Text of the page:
Merilyn Fairskye - Stati d'Animo

Exhibition: 4 June to 30 July, 2005

Merilyn Fairskye

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Merilyn Fairskye's artworks transform the spaces they inhabit. Using both still and moving imagery, she encompasses and engages the viewer with works that explore representations of identity, landscape and community.

Her latest body of work, Stati d'Animo, references the trilogy of paintings (1911) by the Futurist artist Boccioni that addressed the mixture of dynamism, chaos and anxiety that the development of the modern city of the early 20th century provoked. His work centred around the railway station.

In the 21st century the international airport replaces Boccioni's railway station as the principal site of human movement - of arrivals, departures and farewells.

In the black holes of international airports transient bodies dissolve in time and space. Through a series of still and moving videographs (as Fairskye describes these time-based images), Stati d'Animo continues with ideas around the contemporary world of global networks and connectivity explored in Fairskye's earlier work, Connected.

In Seconds, one component of the Stati d'Animo installation, each of the still images superimposes or maps the 25 frames of a single second of time that a video camera captures. These particular images were captured at Kuala Lumpur, Charles de Gaulle, Helsinki, San Francisco and Sao Paulo airports. A set of composite images, 9 Seconds, maps nine seconds of time at San Francisco International Airport in a concrete poem of time and space. 60 Seconds, the video works in this series, are in direct dialogue with the still images, emphasising the elusive space between past and future.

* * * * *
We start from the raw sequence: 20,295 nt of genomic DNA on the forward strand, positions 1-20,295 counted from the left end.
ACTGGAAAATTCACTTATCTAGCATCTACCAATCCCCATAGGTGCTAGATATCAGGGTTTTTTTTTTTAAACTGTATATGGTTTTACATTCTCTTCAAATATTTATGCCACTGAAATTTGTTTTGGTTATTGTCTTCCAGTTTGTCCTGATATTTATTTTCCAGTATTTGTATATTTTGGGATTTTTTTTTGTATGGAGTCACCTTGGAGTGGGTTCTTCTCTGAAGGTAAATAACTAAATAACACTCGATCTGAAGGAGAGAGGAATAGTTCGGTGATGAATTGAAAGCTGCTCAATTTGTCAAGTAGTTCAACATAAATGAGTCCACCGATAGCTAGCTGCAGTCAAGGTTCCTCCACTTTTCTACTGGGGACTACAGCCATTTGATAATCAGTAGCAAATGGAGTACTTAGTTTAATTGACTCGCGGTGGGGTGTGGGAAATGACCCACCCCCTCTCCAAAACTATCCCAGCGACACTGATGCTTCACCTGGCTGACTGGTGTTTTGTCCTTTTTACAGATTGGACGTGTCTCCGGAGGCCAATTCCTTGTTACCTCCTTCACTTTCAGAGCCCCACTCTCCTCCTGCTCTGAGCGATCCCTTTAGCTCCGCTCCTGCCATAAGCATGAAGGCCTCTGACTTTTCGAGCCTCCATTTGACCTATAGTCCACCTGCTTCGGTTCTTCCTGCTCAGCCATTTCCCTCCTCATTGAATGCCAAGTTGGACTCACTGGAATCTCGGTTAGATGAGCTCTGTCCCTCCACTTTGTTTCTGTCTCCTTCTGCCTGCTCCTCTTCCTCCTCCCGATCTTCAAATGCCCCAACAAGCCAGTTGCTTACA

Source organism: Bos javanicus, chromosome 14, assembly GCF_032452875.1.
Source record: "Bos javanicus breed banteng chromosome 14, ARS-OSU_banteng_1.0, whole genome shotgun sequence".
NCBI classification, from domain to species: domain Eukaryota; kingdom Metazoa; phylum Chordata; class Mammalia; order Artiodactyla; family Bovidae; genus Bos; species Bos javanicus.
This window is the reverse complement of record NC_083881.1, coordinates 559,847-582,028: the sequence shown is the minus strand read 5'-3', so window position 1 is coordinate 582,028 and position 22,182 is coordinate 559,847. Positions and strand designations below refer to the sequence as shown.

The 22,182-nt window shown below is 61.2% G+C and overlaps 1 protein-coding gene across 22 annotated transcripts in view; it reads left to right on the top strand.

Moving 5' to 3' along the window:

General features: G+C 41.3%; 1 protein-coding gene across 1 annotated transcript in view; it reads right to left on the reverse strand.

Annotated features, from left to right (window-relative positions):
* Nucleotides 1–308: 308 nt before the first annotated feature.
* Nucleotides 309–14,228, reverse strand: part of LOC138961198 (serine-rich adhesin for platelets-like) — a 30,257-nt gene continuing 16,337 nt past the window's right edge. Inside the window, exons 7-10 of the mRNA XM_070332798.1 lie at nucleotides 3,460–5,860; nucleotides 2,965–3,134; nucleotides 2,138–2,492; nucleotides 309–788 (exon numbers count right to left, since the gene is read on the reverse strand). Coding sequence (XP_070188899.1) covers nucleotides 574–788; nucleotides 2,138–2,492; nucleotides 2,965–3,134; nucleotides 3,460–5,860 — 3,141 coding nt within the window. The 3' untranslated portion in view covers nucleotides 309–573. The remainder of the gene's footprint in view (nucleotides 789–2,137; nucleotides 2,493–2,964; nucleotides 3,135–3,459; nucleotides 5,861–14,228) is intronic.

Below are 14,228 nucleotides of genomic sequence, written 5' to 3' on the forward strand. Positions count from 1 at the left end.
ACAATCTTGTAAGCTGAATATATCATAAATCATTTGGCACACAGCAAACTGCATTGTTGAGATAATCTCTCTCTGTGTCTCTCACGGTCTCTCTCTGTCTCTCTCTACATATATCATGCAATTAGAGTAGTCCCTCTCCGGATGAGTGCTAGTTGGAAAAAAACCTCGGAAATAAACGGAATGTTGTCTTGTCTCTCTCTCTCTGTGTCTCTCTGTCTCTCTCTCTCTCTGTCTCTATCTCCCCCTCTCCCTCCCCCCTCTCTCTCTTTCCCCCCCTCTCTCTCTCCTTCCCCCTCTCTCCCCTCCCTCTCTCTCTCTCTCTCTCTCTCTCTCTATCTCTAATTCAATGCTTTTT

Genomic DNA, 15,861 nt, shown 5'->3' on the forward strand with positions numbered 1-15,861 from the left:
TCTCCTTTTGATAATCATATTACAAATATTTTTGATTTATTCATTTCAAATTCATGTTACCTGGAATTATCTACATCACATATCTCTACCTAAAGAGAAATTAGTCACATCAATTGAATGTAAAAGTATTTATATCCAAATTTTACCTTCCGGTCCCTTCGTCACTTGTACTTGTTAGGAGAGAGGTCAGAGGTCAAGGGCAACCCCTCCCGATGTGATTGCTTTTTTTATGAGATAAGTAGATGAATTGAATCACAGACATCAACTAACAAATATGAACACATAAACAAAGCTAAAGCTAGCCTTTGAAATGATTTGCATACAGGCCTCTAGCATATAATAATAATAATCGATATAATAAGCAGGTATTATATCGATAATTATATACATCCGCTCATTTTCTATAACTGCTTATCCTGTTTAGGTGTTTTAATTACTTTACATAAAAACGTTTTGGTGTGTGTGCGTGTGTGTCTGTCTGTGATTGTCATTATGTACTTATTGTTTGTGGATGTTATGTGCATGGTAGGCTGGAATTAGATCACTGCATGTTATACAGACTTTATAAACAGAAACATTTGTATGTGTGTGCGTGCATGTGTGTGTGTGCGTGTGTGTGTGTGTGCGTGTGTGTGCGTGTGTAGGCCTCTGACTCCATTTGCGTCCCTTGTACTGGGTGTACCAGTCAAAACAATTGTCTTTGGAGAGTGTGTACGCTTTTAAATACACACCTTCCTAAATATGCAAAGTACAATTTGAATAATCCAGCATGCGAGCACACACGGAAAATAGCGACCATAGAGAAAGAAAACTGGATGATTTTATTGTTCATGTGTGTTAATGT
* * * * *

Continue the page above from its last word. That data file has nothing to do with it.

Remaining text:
Merilyn Fairskye has exhibited widely both in Australia and overseas. Her artwork encompasses a wide range of media and methods from public artwork to video installations, films and photo-based works. She currently lectures in the Media Department at Sydney College of the Arts. Fairskye spent one month in Alice Springs as an artist in residence at the Araluen Arts Centre as a result of winning The 31st Alice Prize with her video work, Eye Contact. Merilyn developed Connected during this residency.